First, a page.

🛢️ No progress on fossil fuels, where coal, oil, and gas are still the crux of the climate problem.

Fossil fuels, which account for 80% of the world's energy consumption, are our main source of greenhouse gas emissions, the driving force behind human-induced global warming.

Last year in Glasgow, a commitment to phase down the use of coal was agreed. It was the first time a resolution on fossil fuels had been included in the final text. In Sharm el-Sheikh, India pushed for oil and gas, still widely used in developed countries, to be mentioned along with coal, an energy more prevalent in developing countries. This initiative fell through. The COP27 text repeats word for word the formula chosen at the Scottish COP26.

3. A greater focus on adaptation, but adaptation finance is well below our current and future needs

🚧 COP27 saw significant progress on adaptation, with governments agreeing on the way to move forward on the Global Goal on Adaptation, which will conclude at COP28 and inform the first Global Stocktake.

Adaptation: Building flood defenses, preserving wetlands, restoring mangrove swamps and regrowing forests – these measures, and more, can help countries to become more resilient to the impacts of climate breakdown. But poor countries often struggle to gain funding for these efforts. Of the $100B a year rich countries promised they would receive from 2020, only about $20B goes to adaptation.

New pledges, totaling more than $230M, were made to support the Adaptation Fund at COP27. These pledges will help many more vulnerable communities adapt to climate change through concrete adaptation solutions. COP27 President Sameh Shoukry announced the Sharm el-Sheikh Adaptation Agenda, enhancing resilience for people living in the most climate-vulnerable communities by 2030.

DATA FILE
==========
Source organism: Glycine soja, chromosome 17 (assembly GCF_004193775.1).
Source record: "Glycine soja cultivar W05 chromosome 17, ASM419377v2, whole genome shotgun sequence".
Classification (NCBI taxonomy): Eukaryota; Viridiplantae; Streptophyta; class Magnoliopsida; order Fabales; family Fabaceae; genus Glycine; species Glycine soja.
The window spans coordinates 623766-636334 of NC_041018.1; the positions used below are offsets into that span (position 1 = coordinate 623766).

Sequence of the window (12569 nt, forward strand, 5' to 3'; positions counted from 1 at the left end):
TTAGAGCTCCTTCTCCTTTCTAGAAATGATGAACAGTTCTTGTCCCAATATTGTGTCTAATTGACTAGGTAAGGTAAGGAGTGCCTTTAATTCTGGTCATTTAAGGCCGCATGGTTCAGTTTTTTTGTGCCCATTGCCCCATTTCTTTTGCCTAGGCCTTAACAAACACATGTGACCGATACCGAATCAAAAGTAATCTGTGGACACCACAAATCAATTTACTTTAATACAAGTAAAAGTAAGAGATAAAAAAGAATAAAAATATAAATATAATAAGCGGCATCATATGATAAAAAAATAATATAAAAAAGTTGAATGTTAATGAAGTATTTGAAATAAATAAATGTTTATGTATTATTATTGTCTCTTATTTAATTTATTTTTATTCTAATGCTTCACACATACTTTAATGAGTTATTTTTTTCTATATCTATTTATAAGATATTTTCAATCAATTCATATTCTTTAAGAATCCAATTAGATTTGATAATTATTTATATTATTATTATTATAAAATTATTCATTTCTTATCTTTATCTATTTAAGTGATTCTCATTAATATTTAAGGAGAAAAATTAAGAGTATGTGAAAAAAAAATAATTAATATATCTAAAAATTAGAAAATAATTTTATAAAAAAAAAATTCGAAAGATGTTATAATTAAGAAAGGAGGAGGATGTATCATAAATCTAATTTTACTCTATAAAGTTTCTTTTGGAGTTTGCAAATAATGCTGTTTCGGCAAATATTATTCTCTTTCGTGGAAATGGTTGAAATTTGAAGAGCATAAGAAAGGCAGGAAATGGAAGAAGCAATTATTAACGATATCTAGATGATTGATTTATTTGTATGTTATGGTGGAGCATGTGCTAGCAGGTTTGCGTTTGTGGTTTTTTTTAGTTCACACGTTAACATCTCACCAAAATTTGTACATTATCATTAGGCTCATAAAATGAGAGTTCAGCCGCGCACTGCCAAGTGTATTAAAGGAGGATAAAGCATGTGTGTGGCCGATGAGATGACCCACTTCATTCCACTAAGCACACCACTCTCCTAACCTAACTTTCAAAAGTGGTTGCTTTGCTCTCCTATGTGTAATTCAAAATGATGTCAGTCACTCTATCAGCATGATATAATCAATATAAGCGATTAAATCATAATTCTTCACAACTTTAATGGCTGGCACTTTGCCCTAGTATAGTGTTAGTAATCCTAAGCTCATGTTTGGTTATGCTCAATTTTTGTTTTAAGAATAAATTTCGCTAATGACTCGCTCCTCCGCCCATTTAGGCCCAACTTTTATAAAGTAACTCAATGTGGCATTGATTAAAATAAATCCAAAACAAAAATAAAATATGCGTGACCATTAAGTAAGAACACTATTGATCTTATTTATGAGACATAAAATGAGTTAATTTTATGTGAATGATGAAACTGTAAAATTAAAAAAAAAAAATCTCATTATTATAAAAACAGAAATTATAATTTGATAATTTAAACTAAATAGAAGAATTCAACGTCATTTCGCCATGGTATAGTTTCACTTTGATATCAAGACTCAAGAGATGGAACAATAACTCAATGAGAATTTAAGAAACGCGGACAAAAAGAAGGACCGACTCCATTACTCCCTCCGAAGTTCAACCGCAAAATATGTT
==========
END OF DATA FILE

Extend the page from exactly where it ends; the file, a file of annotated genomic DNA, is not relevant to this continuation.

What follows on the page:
The UN Climate Change’s Standing Committee on Finance was requested to prepare a report on doubling adaptation finance for consideration at COP28 this year.

To achieve net-zero emissions, environmentally-vulnerable countries must invest trillions of dollars in capacity-building and green infrastructure. Climate economist Nicholas Stern has calculated the developing world will need $2.4T a year from 2030. But this is only about 5% more than the investment they would require anyway, much of which would go into high-carbon infrastructure. The World Bank could provide about half of those funds, he estimates.

A reform of the World Bank is needed: A growing number of developed and developing countries are calling for urgent changes to the World Bank and other publicly funded finance institutions, which they say have failed to provide the funding needed to help poor countries cut their greenhouse gas emissions and adapt to the impacts of the climate crisis. Reform of the kind widely discussed at COP27 could involve a recapitalization of the development banks to allow them to provide far more assistance to the developing world.


💰 The COP27 was the COP of finance.

The cover decision, known as the Sharm el-Sheikh Implementation Plan, highlights that a global transformation to a low-carbon economy is expected to require investments of at least $4-6T a year. Delivering such funding will require a swift and comprehensive transformation of the financial system and its structures and processes, engaging governments, central banks, commercial banks, institutional investors, and other financial actors.

👉 Lots of work still to be done and time is growing short!